“There are few things that would benefit Georgians and Georgia communities more than expanding Medicaid coverage to struggling adults and families. Health coverage would unlock the health care system for hundreds of thousands of poor Georgians, strengthen rural hospitals and community health centers, and boost our state’s economy. There is no better way for our state to recover from the health and economic impacts of COVID-19 and prepare for success beyond the pandemic than by expanding Medicaid to all low-income Georgians. We thank our Georgia Senators for their work on this important issue,” said Laura Colbert, Executive Director of Georgians for a Healthy Future.
“As Martin Luther King, Jr., said, ‘Of all the forms of inequality, injustice in healthcare is the most shocking and inhumane.’ The large numbers of Georgians going without healthcare due to our refusal to expand Medicaid has been a moral failure for long enough. We thank Sens. Warnock and Ossoff for their efforts to encourage our state leaders to care for these vulnerable citizens caught in the coverage gap,” said Carole Maddux, Executive Director of Georgia Interfaith Public Policy Center.
“Every Georgia family needs access to health care to work, care for loved ones and be active members of their community. Our state’s refusal to fully expand Medicaid has kept too many Georgians uninsured and risked too many lives. Full Medicaid expansion has always been the fiscally responsible choice to cover nearly 500,000 Georgians and maximize federal funding of our state’s budget. Yet state leaders have chosen a more expensive health care option that covers a fraction of those in need and costs more per enrollee. The SAME Act comes at a time when the need for health care access is more urgent and, if enacted, removes any excuse for Georgia leaders to refuse full Medicaid expansion. Increasing the amount of federal funds that would flow to our state, the SAME Act is a smart choice that helps us put Georgians first,” said Georgia Budget and Policy Institute CEO and President Taifa Smith Butler.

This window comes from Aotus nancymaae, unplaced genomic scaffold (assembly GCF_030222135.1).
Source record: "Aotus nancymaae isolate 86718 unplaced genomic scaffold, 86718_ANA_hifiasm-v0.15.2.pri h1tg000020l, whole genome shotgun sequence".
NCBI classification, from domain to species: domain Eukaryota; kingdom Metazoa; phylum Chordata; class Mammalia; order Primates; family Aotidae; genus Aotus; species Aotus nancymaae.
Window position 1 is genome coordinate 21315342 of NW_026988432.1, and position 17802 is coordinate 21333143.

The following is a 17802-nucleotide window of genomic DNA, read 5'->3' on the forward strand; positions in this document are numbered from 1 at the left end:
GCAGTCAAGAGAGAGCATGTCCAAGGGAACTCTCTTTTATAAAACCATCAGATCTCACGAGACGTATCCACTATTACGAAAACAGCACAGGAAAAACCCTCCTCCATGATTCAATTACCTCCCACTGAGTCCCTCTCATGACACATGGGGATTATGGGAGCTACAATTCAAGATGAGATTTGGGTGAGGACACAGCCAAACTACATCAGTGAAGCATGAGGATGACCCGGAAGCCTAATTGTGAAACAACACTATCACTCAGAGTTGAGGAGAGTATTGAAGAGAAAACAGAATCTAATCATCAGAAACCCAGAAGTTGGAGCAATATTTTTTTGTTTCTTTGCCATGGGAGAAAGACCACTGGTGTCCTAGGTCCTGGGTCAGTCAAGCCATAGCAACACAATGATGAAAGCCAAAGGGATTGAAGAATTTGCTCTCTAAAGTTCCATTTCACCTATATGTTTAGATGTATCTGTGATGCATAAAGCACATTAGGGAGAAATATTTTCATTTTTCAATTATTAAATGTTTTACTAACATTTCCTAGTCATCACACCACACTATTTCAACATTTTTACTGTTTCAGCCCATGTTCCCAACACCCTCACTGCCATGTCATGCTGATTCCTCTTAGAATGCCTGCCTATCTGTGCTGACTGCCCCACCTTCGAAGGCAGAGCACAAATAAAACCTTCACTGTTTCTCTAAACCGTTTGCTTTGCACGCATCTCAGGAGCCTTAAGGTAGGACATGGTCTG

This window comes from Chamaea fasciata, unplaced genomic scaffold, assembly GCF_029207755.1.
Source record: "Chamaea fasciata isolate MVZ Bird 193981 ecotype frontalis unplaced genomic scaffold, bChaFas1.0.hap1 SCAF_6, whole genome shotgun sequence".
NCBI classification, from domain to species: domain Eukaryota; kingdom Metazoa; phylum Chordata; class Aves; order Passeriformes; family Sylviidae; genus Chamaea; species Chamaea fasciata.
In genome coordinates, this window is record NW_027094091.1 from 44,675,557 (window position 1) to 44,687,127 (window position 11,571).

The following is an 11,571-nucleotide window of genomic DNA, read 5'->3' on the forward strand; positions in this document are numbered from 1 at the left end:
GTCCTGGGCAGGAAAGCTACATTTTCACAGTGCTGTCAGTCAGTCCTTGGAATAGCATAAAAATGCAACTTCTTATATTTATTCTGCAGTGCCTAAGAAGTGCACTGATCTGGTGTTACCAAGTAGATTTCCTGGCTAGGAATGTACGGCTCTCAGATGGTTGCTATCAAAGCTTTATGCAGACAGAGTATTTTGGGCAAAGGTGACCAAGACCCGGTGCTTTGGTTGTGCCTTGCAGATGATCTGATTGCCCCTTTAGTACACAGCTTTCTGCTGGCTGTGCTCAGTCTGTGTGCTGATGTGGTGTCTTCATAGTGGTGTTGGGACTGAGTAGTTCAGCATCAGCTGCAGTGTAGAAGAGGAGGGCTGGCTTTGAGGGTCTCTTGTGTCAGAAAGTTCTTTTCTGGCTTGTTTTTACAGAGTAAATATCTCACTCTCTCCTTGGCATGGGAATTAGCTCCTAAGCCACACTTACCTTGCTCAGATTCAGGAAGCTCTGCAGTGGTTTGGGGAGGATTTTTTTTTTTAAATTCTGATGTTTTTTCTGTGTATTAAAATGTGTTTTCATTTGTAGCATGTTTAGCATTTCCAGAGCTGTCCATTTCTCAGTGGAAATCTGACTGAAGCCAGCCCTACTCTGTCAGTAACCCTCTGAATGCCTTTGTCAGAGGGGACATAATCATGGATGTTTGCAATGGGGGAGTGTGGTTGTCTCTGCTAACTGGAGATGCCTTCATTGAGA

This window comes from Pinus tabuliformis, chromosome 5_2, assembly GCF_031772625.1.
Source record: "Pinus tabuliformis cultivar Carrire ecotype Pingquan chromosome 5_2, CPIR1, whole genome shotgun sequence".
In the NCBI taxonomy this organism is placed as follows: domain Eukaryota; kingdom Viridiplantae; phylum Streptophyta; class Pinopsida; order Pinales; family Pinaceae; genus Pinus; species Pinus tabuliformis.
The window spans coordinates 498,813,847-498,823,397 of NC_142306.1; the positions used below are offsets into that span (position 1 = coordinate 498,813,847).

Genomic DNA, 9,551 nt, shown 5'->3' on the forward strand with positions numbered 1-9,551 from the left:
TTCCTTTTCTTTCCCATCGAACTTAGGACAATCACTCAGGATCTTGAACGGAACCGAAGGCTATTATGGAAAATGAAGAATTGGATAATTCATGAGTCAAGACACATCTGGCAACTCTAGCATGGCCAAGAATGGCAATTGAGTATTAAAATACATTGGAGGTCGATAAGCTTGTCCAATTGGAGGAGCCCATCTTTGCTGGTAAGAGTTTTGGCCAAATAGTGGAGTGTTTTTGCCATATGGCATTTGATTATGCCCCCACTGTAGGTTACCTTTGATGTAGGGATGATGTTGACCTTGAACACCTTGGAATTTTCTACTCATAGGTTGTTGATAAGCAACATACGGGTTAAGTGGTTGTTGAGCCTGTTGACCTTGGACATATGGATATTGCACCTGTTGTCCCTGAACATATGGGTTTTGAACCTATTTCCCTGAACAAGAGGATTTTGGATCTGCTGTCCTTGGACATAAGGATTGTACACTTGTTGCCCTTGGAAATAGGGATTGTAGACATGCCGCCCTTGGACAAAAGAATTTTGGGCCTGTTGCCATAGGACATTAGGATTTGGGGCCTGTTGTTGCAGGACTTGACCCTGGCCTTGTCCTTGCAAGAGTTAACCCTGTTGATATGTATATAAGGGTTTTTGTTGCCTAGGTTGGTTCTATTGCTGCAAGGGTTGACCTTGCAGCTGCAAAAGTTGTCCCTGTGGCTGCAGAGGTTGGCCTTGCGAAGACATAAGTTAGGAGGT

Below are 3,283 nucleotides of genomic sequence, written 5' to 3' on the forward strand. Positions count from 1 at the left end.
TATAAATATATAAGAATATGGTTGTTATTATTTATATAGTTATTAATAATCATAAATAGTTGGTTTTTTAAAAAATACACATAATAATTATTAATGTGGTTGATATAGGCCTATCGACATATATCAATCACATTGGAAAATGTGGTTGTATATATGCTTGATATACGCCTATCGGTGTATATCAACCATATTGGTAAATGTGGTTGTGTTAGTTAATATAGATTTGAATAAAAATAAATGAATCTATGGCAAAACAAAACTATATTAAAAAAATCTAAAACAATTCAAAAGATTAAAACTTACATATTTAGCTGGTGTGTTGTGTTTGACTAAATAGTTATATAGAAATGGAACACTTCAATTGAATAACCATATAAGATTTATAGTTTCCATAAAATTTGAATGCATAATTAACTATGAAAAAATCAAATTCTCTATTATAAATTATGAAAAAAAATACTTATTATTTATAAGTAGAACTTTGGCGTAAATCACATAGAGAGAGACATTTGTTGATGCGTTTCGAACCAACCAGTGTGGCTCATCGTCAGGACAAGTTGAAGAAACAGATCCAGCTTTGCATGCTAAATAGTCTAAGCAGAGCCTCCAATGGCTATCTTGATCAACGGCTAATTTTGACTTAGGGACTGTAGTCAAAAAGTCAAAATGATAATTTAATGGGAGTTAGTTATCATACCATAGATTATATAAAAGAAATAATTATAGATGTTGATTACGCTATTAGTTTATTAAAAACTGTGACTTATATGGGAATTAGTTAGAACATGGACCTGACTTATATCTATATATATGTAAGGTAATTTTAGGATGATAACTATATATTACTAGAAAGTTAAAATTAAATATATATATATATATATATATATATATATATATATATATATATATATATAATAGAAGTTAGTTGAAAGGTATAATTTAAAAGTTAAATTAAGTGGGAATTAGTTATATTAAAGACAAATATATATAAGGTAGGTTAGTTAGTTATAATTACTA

Currently, 39 states and the District of Columbia have adopted Medicaid expansion since 2014. According to the Kaiser Family Foundation, in the twelve states that have not yet expanded their programs as envisioned under the Affordable Care Act, more than 4 million low-income individuals are currently without health care that they would be eligible for through Medicaid—including 490,000 Georgians. Additionally, more than 2 million low-income adults fall into a “coverage gap”—including 184,000 individuals in Georgia—due to incomes that are too high to be eligible for Medicaid, but are too low to meet the limit that would allow them to receive tax credits to purchase affordable coverage in the health care marketplace. Without Medicaid expansion, most of these individuals are likely to remain uninsured, as they have limited access to employer coverage and frequently find the cost of unsubsidized marketplace coverage to be prohibitively expensive. Additionally, numerous studies have shown that expanding Medicaid benefits states directly and indirectly, in the form of jobs and earnings growth, additional federal revenue, increased Gross State Product, increased state and local revenues and reduced uncompensated care and hospital costs.